Texas Tech football: What went right for the Red Raiders in 2023

UCF v Texas Tech
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It is not easy to put the 2023 Texas Tech football season in a nice neat box. That's because what the Red Raiders put forth last year felt like two different experiences in the same fall.

After starting 1-3 overall and then sitting at 3-5 in late October when the open week arrived, the tone and expectations of the season changed dramatically. However, ending the year going 4-1 down the stretch, including a win in the Independence Bowl, the Red Raiders got back to the postseason and showed out when that opportunity arrived and getting to a bowl has long been the minimal standard that people around Raiderland have deemed acceptable.

So how one perceives this year is a matter of perspective and personality. The pessimist will look back at the offseason hype and dwell on the fact that Tech was miles away from validating that.

Meanwhile, the optimist will take solace in the fact that Tech finished strong in November for the second year in a row under Joey McGuire. Those folks will find a silver lining from among the storm clouds that Tech endured in the middle of this season when just about everything went wrong for this program and they will likely be pleased with the overall direction that the program is headed in.

So let's take a step toward that side of the equation today and look at what went right for the Red Raiders in 2023. While there was plenty of meat left on the bone this fall, Tech still had some positive developments that could pay off in upcoming seasons.

Texas Tech found some young building blocks to grow with

The 2023 team began the year counting on its age and experience to be a strength. However, one of the stories of the year was the breakthrough of some younger players.

Sure, seniors such as safety Dadrion Taylor-Demerson, Jaylon Hutchings, Tony Bradford Jr., and Tahj Brooks did their share of the heavy lifting. Still, some underclassmen also stepped forward to give everyone hope that this team is in good hands moving forward.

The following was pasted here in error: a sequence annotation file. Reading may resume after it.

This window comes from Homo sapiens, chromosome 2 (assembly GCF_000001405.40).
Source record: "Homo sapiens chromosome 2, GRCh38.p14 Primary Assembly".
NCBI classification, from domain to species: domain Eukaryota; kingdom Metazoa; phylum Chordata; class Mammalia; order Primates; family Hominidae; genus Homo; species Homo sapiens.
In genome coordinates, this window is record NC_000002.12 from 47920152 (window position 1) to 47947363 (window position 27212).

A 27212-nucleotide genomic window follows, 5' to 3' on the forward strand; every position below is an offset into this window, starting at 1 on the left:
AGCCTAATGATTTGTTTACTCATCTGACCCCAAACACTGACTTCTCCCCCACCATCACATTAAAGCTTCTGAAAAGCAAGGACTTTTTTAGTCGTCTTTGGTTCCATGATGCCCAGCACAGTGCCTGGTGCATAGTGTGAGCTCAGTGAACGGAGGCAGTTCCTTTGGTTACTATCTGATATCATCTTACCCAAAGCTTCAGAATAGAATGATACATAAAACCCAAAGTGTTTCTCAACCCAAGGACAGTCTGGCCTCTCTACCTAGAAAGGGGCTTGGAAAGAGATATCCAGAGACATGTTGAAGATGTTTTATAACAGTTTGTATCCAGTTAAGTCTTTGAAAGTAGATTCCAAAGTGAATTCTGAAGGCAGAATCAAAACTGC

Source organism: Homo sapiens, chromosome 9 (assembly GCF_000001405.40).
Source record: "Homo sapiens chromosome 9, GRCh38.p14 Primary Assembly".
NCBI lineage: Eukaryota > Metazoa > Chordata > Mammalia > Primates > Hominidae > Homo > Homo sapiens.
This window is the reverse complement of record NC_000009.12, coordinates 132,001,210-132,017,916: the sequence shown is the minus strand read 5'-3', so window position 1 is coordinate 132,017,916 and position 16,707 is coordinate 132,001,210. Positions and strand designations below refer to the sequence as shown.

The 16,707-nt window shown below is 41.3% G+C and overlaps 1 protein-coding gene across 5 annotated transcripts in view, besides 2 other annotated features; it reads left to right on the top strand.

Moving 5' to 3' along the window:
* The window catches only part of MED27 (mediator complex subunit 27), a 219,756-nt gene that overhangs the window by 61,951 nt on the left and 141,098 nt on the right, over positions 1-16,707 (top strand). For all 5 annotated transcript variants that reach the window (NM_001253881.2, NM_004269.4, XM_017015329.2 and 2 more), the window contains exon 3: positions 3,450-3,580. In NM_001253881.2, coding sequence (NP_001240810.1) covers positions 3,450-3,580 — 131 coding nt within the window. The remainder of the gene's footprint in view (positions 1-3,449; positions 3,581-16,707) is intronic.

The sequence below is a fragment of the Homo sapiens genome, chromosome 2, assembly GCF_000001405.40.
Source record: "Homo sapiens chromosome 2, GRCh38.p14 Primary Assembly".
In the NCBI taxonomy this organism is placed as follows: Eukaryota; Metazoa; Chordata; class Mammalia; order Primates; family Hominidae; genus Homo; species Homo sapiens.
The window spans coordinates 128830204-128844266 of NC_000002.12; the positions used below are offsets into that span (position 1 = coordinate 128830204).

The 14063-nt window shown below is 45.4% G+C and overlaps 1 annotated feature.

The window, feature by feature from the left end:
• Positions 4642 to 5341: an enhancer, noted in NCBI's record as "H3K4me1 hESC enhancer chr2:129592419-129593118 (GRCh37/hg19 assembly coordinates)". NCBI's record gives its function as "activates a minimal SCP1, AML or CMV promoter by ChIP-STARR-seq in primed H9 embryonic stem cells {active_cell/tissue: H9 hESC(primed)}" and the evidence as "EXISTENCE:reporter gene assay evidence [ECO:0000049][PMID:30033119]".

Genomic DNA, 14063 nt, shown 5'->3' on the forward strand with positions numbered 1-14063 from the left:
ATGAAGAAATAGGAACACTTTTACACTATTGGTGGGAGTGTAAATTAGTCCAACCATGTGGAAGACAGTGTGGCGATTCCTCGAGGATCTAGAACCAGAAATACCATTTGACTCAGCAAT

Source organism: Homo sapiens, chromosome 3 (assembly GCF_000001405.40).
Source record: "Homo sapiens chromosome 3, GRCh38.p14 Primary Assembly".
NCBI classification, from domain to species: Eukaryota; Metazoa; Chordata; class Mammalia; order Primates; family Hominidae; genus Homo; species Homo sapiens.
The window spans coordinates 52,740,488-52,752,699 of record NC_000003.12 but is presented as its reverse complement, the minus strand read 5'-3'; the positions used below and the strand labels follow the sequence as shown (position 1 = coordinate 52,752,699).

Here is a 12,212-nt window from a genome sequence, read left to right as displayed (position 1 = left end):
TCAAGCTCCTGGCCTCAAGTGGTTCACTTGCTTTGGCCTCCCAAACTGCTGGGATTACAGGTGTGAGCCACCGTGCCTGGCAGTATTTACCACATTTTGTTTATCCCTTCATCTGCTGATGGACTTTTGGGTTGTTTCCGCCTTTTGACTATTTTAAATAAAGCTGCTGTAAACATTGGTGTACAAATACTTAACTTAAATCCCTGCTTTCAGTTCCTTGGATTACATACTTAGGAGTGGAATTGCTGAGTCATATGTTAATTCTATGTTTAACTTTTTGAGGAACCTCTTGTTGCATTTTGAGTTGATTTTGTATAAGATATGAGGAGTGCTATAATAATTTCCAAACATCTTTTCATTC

Of course, redshirt freshman Ben Roberts is the headliner of that group. After entering the season as a virtual unknown, he was forced into a starring role due to the week one injury to middle linebacker Jacob Rodriguez.

All he did was go on to register 107 tackles in total with 55 of those being solo stops. He also made 6.5 tackles behind the line of scrimmage in a season that saw him named Co-Big 12 Defensive Freshmen of the Year honors.

Then there is "Dooda" Banks. The redshirt sophomore defensive end from Wichita Falls came on late to show that he's ready to step in as a likely starter next fall. Making 15 stops in 9 games, he was disruptive with 4.5 tackles for loss and 1.5 sacks.

In the secondary, Brenden Jordan was a bright spot. Having to play more than expected as a true freshman because of injuries to players such as Tyler Owens and Taylor-Demerson, Jordan had 20 tackles on the year and showed that he is capable of holding down a starting job as a sophomore.

Finally, Amier Washington has excited fans by dominating in the bowl game against Cal. Playing on the edge of the defensive line for the first time due to opt-outs and injuries, he racked up a pair of game-changing sacks and looked like a dominant force in the making who is only scratching the surface of what he might eventually become.

On offense, wide receiver Coy Eakin had a sneaky good season. He didn't get to play until the fourth game of the season but still, he registered 36 catches for 416 yards and a pair of TDs. Though Tech has brought in tons of firepower at receiver this offseason, Eakin appears poised to be a big part of the Red Raider passing game in the future after a strong true sophomore campaign.

There is going to be tons of turnover on the Red Raider roster this year, especially on defense where as many as eight key members of the two-deep are set to depart the program. However, there should not be too much concern about who will fill those shoes given how so many young players stepped forward in a 2023 season that was supposed to be all about the upperclassmen.